Cuero wide receiver Jordan Whittington at the Future 50 Camp in Orlando. (Mike Craven)


Texas commit Jordan Whittington returns to action following groin surgery

Posted June 28th, 2018


COLLEGE STATION — Not much went right for Jordan Whittington following his commitment to Texas on March 10. A lingering groin injury he suffered in September of his junior season finally forced surgery nine weeks ago. Following six weeks of rehab, the four-star wide receiver returned to field action Thursday at the Texas 7-on-7 state championships, helping Cuero reach the Division II championship bracket.

Cuero wide receiver Jordan Whittington chose the Longhorns over 30 other offers. (Mike Craven)

Whittington missed the routine. He’s a football player. The No. 3-ranked player on the 2019 Fabulous 55 will transition full-time to slot receiver once he gets to college, but he’s readying for another do-it-all season at Cuero High School. He’s a two-time District 15-4A-II MVP and was named first-team all-district as a wide receiver and a safety as a freshman.

“The injury lingered so I knew it was serious. I’ve been working out for two weeks,” he said Thursday in College Station. “I’m not in perfect shape but I’m not dying either.”


The 6-foot-1, 198-pounder could excel at the college level on either side of the ball. He’s recorded nine interceptions over the past two seasons, returning three for scores. He’s also added three punt return touchdowns and a kickoff return for a touchdown. Whittington recorded 73 receptions for 1,457 yards and 16 touchdowns as a junior, adding five rushing touchdowns.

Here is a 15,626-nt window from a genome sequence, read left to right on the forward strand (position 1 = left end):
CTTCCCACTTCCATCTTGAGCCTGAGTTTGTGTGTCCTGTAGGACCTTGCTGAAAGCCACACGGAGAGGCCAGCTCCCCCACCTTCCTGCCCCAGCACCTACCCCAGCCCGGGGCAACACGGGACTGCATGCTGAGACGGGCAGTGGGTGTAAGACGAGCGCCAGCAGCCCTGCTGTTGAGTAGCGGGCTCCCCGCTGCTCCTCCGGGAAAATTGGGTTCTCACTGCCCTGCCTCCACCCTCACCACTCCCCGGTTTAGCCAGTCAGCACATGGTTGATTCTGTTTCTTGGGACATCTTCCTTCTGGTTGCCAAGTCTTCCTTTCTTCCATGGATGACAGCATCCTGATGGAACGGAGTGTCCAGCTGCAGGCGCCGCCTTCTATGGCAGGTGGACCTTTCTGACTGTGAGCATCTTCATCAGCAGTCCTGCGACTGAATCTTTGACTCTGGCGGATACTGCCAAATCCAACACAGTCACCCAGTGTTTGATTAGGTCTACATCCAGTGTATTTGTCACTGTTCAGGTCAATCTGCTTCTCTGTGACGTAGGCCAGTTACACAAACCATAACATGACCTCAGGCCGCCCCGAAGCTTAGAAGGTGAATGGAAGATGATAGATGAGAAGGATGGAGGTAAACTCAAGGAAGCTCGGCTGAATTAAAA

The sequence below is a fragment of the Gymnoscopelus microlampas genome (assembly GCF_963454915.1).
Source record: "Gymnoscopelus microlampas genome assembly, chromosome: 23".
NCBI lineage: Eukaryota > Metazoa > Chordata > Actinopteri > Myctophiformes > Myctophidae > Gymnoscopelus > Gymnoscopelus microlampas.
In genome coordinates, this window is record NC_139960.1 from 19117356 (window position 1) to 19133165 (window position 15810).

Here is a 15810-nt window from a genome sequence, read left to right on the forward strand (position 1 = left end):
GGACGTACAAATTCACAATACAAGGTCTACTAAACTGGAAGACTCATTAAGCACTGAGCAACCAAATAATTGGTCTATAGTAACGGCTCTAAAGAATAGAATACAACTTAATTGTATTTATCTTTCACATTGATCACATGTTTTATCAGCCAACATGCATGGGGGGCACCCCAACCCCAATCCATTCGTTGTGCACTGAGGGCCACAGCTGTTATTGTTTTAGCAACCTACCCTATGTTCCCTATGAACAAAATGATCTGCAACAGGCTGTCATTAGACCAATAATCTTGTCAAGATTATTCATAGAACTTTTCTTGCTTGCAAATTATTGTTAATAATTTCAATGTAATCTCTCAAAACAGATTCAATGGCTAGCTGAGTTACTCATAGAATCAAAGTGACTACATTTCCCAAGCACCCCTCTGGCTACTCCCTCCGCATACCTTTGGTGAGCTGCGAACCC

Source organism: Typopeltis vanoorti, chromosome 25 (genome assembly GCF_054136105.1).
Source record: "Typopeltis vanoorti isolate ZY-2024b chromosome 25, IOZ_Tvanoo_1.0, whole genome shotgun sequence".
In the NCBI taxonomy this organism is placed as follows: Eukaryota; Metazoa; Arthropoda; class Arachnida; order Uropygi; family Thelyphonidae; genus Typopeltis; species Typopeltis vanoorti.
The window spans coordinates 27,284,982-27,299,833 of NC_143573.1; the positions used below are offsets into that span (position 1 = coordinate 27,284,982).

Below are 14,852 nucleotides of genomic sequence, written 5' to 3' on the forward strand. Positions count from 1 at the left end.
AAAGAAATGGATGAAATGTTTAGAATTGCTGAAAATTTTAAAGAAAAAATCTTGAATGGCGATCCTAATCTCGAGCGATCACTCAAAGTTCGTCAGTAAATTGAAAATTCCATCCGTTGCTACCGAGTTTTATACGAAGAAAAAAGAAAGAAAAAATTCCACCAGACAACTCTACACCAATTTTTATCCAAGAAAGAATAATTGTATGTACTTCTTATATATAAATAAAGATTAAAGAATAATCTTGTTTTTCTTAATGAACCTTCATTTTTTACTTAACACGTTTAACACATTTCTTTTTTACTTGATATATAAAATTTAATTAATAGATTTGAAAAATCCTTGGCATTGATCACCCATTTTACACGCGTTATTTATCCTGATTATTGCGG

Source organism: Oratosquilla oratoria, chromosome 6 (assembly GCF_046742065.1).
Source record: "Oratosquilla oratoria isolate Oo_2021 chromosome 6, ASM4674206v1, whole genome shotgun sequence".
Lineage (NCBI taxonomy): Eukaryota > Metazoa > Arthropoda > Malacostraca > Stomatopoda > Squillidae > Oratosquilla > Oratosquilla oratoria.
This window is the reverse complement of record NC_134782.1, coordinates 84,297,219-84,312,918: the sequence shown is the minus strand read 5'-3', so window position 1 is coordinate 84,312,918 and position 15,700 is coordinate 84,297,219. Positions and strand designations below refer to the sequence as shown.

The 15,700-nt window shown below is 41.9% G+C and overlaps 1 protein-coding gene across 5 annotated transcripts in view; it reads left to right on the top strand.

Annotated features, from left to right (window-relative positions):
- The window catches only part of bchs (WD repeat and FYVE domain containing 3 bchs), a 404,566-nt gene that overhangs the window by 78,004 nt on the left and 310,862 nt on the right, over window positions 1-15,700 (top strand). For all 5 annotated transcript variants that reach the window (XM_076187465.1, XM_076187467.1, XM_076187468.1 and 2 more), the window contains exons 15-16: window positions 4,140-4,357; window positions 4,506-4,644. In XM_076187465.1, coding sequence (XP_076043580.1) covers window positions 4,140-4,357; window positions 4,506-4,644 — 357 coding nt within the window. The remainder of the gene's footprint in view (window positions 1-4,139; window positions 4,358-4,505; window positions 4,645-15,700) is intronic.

“I take pride in being a football player. We all have a role and I try to do whatever my team needs to win,” he said. “We’re trying to win a state title. None of the other stuff matters.”

The short time away from football helped Whittington learn a valuable lesson young in life. It was the first time he missed an extended period due to injury. He’s a self-described workout junky who doesn’t enjoy being idle in the offseason.

“It is stressful because your mind and your body are used to working on perfecting your craft daily and then it’s gone. It is eye-opening,” Whittington said. “It showed me how much I love the game. I also know everybody else was working while I was injured. It’s time for me to catch up.”

Whittington will miss out on The Opening. It was a frustrating offseason as he missed camps with his peers and slipped down recruiting rankings because of his injury status. The same thing happened to Texas freshman BJ Foster before he returned from injury as a senior and moved back up the rankings. Still, Whittington knows where his allegiance lies.

“The Opening was a bummer because I dreamt about it since eighth grade,” said the future Longhorn. “I was invited but it wasn’t something I could risk getting injured in before my senior season.”